Wednesday, October 27, 2010

Everything and Nothing

I've often said that I want to do everything and nothing at the same time. It's a strange feeling to want that and I've wondered about the complexity and the paradox of that statement. I think I've finally figured it out...

I want to do everything, but not because I necessarily want to do it forever. I want to be able to live my life knowing that I did it. Like Peace Corps and law school. They are both things that I have said I want to do for a long time. And I unequivocally do want to do them. Sadly, I haven't because I have been hung up on the "why" for doing things. Why should I do this? What is it that I want to do and why will this help me get there? I'm not sure if I want to be a lawyer some day or if I want to spend my whole life working for the UN. I do know, however, that the idea of doing those things intrigues me and inspires me and is exciting. I also want to go to Bali and practice yoga and I want to sit and watch the sun set and then rise over the Grand Canyon without moving a muscle. I want to be a dog walker and play fetch and wander through the park with no other purpose than being outside. All of these things are entirely different and none of them are leading me to any great end or specific goal other than doing things that make me happy.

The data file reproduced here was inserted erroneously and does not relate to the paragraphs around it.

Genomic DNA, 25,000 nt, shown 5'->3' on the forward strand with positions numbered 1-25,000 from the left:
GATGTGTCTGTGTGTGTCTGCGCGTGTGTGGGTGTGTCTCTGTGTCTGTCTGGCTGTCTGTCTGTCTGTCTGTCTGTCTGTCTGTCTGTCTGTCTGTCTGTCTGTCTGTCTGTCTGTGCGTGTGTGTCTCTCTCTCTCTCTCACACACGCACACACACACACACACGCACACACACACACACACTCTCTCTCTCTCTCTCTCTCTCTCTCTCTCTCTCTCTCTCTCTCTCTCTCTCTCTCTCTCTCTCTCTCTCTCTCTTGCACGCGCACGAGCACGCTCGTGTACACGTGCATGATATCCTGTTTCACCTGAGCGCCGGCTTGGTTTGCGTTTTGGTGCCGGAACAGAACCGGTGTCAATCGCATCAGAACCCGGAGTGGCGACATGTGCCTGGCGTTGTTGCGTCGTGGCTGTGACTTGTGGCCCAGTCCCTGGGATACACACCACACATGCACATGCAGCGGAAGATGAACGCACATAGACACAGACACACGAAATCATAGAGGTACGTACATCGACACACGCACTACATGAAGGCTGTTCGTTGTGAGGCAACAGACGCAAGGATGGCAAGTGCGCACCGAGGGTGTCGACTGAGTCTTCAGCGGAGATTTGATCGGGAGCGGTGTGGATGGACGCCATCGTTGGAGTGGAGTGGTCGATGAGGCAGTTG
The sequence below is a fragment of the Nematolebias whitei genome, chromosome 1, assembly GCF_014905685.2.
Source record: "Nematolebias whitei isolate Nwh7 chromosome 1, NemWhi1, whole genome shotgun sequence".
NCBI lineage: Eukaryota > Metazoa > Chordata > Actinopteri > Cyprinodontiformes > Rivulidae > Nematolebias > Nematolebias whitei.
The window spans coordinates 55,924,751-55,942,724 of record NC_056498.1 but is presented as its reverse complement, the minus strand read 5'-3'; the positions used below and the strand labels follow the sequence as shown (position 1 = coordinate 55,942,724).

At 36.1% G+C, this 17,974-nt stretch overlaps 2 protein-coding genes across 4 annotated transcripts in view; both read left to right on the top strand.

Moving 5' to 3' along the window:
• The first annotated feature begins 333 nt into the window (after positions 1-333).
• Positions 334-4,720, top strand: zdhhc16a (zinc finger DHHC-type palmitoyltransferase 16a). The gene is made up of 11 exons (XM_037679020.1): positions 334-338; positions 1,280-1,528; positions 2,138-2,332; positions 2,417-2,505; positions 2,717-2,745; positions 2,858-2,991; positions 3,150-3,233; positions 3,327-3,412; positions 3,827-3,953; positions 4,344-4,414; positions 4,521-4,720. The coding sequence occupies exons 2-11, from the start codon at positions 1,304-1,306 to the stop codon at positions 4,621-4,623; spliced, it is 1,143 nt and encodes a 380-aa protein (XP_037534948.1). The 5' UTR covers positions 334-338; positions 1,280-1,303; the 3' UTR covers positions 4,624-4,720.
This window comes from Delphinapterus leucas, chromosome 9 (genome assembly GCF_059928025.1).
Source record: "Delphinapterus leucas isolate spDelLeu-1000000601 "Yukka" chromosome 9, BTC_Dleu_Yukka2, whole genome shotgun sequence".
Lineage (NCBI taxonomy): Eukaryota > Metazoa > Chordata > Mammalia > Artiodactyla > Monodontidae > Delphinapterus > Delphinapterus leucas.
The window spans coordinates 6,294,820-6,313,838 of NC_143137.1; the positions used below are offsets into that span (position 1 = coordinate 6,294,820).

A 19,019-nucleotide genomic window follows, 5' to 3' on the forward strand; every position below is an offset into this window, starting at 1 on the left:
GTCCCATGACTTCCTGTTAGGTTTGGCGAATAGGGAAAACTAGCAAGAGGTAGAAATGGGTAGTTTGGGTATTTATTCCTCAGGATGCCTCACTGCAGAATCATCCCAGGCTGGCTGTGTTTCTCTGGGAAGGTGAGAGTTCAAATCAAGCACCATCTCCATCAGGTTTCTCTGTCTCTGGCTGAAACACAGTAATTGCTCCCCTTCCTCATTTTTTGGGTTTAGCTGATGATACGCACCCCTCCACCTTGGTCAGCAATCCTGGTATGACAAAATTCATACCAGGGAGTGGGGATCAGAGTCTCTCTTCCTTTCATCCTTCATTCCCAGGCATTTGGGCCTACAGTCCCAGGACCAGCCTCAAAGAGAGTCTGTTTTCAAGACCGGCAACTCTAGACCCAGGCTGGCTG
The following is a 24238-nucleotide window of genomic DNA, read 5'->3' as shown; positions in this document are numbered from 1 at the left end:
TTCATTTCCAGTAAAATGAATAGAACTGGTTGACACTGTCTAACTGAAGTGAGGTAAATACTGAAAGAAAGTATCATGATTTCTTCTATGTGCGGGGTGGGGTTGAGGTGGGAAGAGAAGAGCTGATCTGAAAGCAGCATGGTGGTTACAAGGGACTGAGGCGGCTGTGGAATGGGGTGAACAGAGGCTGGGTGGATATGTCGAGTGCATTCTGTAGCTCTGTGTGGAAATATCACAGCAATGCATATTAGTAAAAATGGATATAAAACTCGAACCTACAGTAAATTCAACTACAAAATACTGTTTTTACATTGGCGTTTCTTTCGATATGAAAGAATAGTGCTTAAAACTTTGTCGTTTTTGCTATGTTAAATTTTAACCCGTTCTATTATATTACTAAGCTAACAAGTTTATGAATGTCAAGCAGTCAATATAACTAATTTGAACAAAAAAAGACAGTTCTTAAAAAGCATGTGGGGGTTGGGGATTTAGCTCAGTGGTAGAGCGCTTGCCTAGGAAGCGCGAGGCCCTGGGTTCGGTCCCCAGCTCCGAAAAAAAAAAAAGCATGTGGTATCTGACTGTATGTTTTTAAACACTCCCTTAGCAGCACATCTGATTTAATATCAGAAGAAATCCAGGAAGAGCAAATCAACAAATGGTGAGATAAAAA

Life is short and we consciously only live once. I want to do these things because I want to do them. Isn't life really all about the things that you do and people that you meet anyway? I can't imagine life being about more than that. If you go through life having experiences that make you happy and doing things because you want to, then I can only assume that you will be leaving the world a better place because you will feel joy and accomplishment and will want to share those things with others.

So I've decided that I don't need a purpose or a reason for wanting to go to law school or wanting to sit and watch the leaves change color. I should do those things because I want to. I have been letting the fact that I don't know what I want the end to look like to hold me back from doing the things I want to do. I need to let go of the "why" and try to hold onto the "why not".

I think I am so proud of myself for finally applying to the Peace Corps because it means I am starting to live the "why not."

1 comment:

  1. Ah! This is such an inspiring post! I honestly think our generation is one of the first to question the notion of a profession defining the person we are, and instead letting life be about the process of living. "Why not?" is totally more important than "why?" yet at the same time, living and accepting that is completely rebellious to our culture. I learned this when I was living in San Francisco, and it took a really long time to get used to, but ultimately when I learned to embrace I felt like a much happier and whole person. Role with it, girl! ^_^